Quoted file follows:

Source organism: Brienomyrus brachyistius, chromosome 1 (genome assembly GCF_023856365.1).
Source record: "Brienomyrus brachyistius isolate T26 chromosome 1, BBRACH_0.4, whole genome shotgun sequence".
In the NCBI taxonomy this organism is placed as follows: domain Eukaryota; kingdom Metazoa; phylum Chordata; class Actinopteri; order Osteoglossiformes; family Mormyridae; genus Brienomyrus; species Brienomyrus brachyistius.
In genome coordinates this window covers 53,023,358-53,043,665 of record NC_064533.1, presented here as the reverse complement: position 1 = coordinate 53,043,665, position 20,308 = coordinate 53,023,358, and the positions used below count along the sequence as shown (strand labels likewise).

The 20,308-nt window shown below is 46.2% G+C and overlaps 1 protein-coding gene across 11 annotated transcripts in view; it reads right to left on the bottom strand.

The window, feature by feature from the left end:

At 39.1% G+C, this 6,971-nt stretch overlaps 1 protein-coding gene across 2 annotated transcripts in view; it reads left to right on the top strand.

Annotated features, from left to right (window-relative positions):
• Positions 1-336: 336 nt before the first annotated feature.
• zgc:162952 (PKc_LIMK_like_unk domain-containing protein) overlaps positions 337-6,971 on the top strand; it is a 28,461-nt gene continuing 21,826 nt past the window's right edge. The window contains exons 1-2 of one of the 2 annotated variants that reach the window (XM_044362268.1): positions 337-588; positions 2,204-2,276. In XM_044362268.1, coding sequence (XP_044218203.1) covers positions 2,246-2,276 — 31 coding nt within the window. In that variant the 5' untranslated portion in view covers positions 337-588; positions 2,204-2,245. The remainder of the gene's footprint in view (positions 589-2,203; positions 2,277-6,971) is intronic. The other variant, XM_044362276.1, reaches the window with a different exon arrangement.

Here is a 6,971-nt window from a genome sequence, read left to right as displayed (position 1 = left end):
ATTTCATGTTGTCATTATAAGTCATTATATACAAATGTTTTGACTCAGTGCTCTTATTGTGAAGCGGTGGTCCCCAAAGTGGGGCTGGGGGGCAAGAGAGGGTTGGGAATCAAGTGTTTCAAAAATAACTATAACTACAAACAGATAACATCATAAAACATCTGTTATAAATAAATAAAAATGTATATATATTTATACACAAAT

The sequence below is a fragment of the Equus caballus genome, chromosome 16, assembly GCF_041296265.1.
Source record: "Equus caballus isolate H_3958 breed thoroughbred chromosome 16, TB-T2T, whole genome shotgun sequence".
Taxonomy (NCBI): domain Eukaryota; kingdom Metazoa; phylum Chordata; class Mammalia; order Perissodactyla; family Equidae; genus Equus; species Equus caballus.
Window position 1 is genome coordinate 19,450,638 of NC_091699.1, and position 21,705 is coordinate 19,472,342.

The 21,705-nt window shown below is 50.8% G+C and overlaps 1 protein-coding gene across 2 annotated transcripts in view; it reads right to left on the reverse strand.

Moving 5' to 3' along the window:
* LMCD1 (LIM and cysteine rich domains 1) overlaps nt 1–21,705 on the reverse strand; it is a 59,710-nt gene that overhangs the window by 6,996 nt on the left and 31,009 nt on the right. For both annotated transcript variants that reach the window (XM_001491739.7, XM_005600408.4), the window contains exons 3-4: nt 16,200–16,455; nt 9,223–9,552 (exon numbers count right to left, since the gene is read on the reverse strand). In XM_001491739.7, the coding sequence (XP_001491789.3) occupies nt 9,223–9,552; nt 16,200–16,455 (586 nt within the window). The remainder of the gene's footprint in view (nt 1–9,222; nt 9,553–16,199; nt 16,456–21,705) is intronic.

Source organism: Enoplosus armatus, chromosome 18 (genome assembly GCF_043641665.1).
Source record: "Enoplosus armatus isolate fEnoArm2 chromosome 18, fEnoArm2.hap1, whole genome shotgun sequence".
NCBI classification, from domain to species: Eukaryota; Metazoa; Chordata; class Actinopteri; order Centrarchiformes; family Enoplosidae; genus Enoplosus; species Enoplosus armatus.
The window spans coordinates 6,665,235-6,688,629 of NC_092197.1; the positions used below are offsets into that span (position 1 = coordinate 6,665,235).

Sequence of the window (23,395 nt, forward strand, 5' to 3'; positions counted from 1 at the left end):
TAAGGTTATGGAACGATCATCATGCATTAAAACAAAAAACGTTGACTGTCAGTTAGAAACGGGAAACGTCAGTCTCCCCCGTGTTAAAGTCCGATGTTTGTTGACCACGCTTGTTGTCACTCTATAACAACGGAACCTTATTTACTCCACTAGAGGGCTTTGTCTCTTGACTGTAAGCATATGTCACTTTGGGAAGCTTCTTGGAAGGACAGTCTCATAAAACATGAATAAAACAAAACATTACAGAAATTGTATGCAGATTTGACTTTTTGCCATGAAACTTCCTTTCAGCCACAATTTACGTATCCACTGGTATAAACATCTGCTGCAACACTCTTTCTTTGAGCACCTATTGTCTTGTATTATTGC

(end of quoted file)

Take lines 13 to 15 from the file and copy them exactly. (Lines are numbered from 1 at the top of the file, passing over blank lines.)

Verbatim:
The sequence below is a fragment of the Equus caballus genome, chromosome 16, assembly GCF_041296265.1.
Source record: "Equus caballus isolate H_3958 breed thoroughbred chromosome 16, TB-T2T, whole genome shotgun sequence".
Taxonomy (NCBI): domain Eukaryota; kingdom Metazoa; phylum Chordata; class Mammalia; order Perissodactyla; family Equidae; genus Equus; species Equus caballus.